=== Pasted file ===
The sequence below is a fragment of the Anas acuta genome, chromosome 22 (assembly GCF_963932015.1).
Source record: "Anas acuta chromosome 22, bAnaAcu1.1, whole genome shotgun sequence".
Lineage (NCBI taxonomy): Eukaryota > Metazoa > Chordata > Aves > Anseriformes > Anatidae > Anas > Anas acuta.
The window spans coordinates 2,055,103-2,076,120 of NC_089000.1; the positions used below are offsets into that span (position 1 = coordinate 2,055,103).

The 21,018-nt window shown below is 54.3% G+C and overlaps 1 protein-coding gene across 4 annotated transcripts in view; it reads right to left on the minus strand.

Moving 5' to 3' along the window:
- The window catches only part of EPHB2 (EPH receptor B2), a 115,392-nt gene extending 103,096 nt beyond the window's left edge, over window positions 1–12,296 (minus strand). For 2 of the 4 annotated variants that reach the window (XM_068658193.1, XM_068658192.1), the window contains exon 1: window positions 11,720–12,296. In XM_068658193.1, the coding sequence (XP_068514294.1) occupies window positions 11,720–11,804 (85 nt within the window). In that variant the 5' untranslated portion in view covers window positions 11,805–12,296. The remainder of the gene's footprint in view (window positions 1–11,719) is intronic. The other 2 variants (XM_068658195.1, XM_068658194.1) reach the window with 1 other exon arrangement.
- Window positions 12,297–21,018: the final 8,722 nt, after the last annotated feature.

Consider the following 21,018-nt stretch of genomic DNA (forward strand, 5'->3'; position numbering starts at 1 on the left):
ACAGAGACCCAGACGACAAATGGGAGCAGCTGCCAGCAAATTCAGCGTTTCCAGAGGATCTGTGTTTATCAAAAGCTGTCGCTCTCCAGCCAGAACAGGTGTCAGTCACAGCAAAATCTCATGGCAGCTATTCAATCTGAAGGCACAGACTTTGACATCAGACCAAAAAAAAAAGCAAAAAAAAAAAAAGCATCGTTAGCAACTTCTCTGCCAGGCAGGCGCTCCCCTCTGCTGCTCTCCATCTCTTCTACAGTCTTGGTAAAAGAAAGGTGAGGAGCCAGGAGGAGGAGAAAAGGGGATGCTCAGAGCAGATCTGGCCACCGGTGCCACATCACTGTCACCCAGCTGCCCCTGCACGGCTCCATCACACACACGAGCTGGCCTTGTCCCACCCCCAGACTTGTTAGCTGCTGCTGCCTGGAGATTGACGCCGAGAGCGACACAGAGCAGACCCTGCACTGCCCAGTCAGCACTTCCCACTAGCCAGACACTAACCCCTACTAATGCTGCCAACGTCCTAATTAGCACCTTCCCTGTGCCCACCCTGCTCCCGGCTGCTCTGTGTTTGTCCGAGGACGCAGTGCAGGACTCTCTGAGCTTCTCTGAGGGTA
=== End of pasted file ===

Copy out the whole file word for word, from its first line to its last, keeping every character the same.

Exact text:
The sequence below is a fragment of the Anas acuta genome, chromosome 22 (assembly GCF_963932015.1).
Source record: "Anas acuta chromosome 22, bAnaAcu1.1, whole genome shotgun sequence".
Lineage (NCBI taxonomy): Eukaryota > Metazoa > Chordata > Aves > Anseriformes > Anatidae > Anas > Anas acuta.
The window spans coordinates 2,055,103-2,076,120 of NC_089000.1; the positions used below are offsets into that span (position 1 = coordinate 2,055,103).

The 21,018-nt window shown below is 54.3% G+C and overlaps 1 protein-coding gene across 4 annotated transcripts in view; it reads right to left on the minus strand.

Moving 5' to 3' along the window:
- The window catches only part of EPHB2 (EPH receptor B2), a 115,392-nt gene extending 103,096 nt beyond the window's left edge, over window positions 1–12,296 (minus strand). For 2 of the 4 annotated variants that reach the window (XM_068658193.1, XM_068658192.1), the window contains exon 1: window positions 11,720–12,296. In XM_068658193.1, the coding sequence (XP_068514294.1) occupies window positions 11,720–11,804 (85 nt within the window). In that variant the 5' untranslated portion in view covers window positions 11,805–12,296. The remainder of the gene's footprint in view (window positions 1–11,719) is intronic. The other 2 variants (XM_068658195.1, XM_068658194.1) reach the window with 1 other exon arrangement.
- Window positions 12,297–21,018: the final 8,722 nt, after the last annotated feature.

Consider the following 21,018-nt stretch of genomic DNA (forward strand, 5'->3'; position numbering starts at 1 on the left):
ACAGAGACCCAGACGACAAATGGGAGCAGCTGCCAGCAAATTCAGCGTTTCCAGAGGATCTGTGTTTATCAAAAGCTGTCGCTCTCCAGCCAGAACAGGTGTCAGTCACAGCAAAATCTCATGGCAGCTATTCAATCTGAAGGCACAGACTTTGACATCAGACCAAAAAAAAAAGCAAAAAAAAAAAAAGCATCGTTAGCAACTTCTCTGCCAGGCAGGCGCTCCCCTCTGCTGCTCTCCATCTCTTCTACAGTCTTGGTAAAAGAAAGGTGAGGAGCCAGGAGGAGGAGAAAAGGGGATGCTCAGAGCAGATCTGGCCACCGGTGCCACATCACTGTCACCCAGCTGCCCCTGCACGGCTCCATCACACACACGAGCTGGCCTTGTCCCACCCCCAGACTTGTTAGCTGCTGCTGCCTGGAGATTGACGCCGAGAGCGACACAGAGCAGACCCTGCACTGCCCAGTCAGCACTTCCCACTAGCCAGACACTAACCCCTACTAATGCTGCCAACGTCCTAATTAGCACCTTCCCTGTGCCCACCCTGCTCCCGGCTGCTCTGTGTTTGTCCGAGGACGCAGTGCAGGACTCTCTGAGCTTCTCTGAGGGTA